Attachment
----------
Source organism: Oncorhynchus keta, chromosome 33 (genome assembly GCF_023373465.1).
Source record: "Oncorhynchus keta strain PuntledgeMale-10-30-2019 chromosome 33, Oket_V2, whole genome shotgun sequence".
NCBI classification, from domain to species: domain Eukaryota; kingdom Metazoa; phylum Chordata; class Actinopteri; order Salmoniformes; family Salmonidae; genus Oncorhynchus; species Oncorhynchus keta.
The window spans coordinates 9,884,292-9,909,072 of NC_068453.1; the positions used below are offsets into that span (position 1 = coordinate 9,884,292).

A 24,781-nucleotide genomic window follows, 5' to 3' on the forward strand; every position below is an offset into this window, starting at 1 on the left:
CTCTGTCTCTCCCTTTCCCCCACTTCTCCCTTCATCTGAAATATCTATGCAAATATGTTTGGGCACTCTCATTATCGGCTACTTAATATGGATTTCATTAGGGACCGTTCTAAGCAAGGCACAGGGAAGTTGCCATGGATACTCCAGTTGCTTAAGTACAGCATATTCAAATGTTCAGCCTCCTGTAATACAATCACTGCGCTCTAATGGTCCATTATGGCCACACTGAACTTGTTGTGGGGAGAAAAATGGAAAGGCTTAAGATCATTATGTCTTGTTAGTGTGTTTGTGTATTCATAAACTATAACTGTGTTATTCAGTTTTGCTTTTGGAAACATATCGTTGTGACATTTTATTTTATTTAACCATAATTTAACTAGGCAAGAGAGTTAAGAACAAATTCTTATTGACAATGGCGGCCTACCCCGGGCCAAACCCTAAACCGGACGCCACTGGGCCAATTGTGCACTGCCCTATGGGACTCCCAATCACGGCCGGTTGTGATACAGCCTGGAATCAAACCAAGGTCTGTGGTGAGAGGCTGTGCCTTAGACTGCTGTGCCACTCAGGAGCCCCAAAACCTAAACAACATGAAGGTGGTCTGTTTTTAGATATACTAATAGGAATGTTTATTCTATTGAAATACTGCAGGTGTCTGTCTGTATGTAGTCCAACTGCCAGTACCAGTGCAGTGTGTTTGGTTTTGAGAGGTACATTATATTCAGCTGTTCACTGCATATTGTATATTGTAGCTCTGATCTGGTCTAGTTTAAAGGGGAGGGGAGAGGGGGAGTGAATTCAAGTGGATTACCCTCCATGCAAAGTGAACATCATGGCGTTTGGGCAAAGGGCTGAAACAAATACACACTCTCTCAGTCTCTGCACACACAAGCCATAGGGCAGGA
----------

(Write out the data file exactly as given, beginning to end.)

Source organism: Oncorhynchus keta, chromosome 33 (genome assembly GCF_023373465.1).
Source record: "Oncorhynchus keta strain PuntledgeMale-10-30-2019 chromosome 33, Oket_V2, whole genome shotgun sequence".
NCBI classification, from domain to species: domain Eukaryota; kingdom Metazoa; phylum Chordata; class Actinopteri; order Salmoniformes; family Salmonidae; genus Oncorhynchus; species Oncorhynchus keta.
The window spans coordinates 9,884,292-9,909,072 of NC_068453.1; the positions used below are offsets into that span (position 1 = coordinate 9,884,292).

A 24,781-nucleotide genomic window follows, 5' to 3' on the forward strand; every position below is an offset into this window, starting at 1 on the left:
CTCTGTCTCTCCCTTTCCCCCACTTCTCCCTTCATCTGAAATATCTATGCAAATATGTTTGGGCACTCTCATTATCGGCTACTTAATATGGATTTCATTAGGGACCGTTCTAAGCAAGGCACAGGGAAGTTGCCATGGATACTCCAGTTGCTTAAGTACAGCATATTCAAATGTTCAGCCTCCTGTAATACAATCACTGCGCTCTAATGGTCCATTATGGCCACACTGAACTTGTTGTGGGGAGAAAAATGGAAAGGCTTAAGATCATTATGTCTTGTTAGTGTGTTTGTGTATTCATAAACTATAACTGTGTTATTCAGTTTTGCTTTTGGAAACATATCGTTGTGACATTTTATTTTATTTAACCATAATTTAACTAGGCAAGAGAGTTAAGAACAAATTCTTATTGACAATGGCGGCCTACCCCGGGCCAAACCCTAAACCGGACGCCACTGGGCCAATTGTGCACTGCCCTATGGGACTCCCAATCACGGCCGGTTGTGATACAGCCTGGAATCAAACCAAGGTCTGTGGTGAGAGGCTGTGCCTTAGACTGCTGTGCCACTCAGGAGCCCCAAAACCTAAACAACATGAAGGTGGTCTGTTTTTAGATATACTAATAGGAATGTTTATTCTATTGAAATACTGCAGGTGTCTGTCTGTATGTAGTCCAACTGCCAGTACCAGTGCAGTGTGTTTGGTTTTGAGAGGTACATTATATTCAGCTGTTCACTGCATATTGTATATTGTAGCTCTGATCTGGTCTAGTTTAAAGGGGAGGGGAGAGGGGGAGTGAATTCAAGTGGATTACCCTCCATGCAAAGTGAACATCATGGCGTTTGGGCAAAGGGCTGAAACAAATACACACTCTCTCAGTCTCTGCACACACAAGCCATAGGGCAGGA